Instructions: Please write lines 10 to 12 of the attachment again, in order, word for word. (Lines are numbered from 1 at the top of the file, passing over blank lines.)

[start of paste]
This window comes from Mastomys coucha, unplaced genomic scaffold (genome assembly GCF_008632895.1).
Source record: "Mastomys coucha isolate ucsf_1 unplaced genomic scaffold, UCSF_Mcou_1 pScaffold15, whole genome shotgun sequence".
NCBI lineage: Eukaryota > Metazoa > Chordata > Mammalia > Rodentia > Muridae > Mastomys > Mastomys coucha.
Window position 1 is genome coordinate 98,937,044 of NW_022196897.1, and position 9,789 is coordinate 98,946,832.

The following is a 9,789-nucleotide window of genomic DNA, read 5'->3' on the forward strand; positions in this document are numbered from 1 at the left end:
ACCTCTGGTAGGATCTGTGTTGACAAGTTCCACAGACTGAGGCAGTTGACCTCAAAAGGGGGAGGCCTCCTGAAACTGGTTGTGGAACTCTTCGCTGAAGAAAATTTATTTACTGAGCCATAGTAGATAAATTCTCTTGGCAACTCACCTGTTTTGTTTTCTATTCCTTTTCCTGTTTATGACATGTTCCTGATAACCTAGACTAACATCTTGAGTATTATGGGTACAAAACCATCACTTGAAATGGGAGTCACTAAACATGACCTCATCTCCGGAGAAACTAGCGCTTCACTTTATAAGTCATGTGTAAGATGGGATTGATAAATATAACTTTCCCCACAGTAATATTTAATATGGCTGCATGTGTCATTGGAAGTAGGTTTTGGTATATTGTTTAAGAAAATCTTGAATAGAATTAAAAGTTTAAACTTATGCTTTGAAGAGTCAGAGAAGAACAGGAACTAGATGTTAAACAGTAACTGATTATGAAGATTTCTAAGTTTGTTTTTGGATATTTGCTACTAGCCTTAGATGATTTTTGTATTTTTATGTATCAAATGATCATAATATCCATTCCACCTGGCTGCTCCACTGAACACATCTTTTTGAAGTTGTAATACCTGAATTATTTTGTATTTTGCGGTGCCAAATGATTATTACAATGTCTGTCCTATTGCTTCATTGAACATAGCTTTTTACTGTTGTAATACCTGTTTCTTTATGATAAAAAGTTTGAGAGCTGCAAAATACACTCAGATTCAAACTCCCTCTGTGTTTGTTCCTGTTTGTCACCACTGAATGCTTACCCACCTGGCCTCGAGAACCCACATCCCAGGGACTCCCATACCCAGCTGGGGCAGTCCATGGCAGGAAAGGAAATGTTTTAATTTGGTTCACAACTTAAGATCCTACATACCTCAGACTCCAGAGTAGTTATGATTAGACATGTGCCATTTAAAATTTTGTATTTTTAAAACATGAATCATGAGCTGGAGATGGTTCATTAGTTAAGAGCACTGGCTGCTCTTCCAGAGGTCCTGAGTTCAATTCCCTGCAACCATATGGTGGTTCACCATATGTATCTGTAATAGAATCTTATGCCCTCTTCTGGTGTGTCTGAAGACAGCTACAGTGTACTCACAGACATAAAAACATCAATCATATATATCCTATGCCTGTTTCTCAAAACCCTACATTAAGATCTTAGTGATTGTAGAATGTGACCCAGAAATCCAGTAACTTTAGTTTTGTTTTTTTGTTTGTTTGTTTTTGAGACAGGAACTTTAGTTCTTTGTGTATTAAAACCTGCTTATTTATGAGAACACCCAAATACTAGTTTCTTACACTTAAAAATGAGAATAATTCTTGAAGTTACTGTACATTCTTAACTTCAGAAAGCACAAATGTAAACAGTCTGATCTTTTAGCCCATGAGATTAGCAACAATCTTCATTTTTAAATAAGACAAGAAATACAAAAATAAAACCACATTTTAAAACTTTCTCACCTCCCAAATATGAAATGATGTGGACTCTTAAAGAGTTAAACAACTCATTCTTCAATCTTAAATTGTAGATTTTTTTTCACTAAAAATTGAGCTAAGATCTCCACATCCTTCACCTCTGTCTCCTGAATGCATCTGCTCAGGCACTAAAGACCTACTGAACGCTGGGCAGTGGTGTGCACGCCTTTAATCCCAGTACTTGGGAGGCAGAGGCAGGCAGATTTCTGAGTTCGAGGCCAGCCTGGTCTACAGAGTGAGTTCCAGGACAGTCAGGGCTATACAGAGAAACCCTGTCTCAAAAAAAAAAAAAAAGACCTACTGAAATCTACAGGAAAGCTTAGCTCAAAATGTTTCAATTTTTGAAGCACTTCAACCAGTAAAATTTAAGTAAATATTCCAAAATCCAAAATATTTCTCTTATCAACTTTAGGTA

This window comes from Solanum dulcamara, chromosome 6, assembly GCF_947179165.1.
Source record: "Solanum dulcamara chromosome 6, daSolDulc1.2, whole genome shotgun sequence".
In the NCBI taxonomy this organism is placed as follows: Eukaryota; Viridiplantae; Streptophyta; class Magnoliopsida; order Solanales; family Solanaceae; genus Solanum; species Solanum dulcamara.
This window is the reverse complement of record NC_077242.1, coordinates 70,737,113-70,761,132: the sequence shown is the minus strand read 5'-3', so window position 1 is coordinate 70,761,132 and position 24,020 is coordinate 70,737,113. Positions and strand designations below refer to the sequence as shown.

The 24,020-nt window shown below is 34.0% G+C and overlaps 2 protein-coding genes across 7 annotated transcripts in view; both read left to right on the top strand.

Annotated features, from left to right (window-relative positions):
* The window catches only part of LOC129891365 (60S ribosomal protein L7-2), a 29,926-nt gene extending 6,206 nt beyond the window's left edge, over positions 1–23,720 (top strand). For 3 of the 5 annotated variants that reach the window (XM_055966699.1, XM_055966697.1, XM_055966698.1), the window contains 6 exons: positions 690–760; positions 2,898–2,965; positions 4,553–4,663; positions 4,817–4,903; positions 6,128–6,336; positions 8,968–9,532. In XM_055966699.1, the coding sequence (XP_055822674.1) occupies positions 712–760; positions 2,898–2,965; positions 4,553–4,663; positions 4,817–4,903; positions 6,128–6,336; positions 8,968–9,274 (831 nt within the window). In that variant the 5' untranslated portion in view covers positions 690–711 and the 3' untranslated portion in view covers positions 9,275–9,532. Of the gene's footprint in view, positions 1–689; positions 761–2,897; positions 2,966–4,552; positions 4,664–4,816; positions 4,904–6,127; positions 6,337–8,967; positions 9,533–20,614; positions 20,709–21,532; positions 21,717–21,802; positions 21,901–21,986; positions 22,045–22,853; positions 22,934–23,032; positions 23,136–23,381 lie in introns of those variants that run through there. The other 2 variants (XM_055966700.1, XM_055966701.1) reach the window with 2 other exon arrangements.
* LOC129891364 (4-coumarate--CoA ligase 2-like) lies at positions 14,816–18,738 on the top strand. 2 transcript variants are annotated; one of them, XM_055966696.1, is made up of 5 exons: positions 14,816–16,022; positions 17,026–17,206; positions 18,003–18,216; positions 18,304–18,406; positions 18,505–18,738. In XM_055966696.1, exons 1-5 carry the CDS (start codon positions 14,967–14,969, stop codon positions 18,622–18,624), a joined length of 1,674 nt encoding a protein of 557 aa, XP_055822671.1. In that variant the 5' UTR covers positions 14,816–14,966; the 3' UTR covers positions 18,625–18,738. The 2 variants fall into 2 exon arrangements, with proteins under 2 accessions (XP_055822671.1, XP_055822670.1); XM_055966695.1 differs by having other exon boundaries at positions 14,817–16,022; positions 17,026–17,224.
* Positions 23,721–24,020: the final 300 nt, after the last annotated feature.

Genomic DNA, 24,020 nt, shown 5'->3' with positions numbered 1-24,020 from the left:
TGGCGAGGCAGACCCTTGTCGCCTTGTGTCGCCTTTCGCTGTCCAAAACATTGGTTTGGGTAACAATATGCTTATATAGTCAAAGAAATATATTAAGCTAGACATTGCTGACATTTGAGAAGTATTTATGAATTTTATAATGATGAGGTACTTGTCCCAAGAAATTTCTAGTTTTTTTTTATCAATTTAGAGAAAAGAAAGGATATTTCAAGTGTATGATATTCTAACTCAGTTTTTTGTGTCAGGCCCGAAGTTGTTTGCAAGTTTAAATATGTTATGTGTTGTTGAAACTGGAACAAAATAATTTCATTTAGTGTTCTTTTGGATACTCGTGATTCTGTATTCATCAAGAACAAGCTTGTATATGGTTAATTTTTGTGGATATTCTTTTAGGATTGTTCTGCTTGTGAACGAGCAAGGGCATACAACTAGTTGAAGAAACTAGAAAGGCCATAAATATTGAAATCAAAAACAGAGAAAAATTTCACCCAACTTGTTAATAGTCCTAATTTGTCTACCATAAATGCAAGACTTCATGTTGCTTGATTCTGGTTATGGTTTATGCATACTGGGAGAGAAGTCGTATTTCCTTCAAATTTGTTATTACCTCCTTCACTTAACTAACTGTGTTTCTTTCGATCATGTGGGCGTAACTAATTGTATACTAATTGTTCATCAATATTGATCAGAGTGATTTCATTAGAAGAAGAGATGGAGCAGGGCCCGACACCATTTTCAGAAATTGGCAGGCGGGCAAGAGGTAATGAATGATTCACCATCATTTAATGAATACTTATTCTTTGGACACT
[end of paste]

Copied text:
This window is the reverse complement of record NC_077242.1, coordinates 70,737,113-70,761,132: the sequence shown is the minus strand read 5'-3', so window position 1 is coordinate 70,761,132 and position 24,020 is coordinate 70,737,113. Positions and strand designations below refer to the sequence as shown.

The 24,020-nt window shown below is 34.0% G+C and overlaps 2 protein-coding genes across 7 annotated transcripts in view; both read left to right on the top strand.

Annotated features, from left to right (window-relative positions):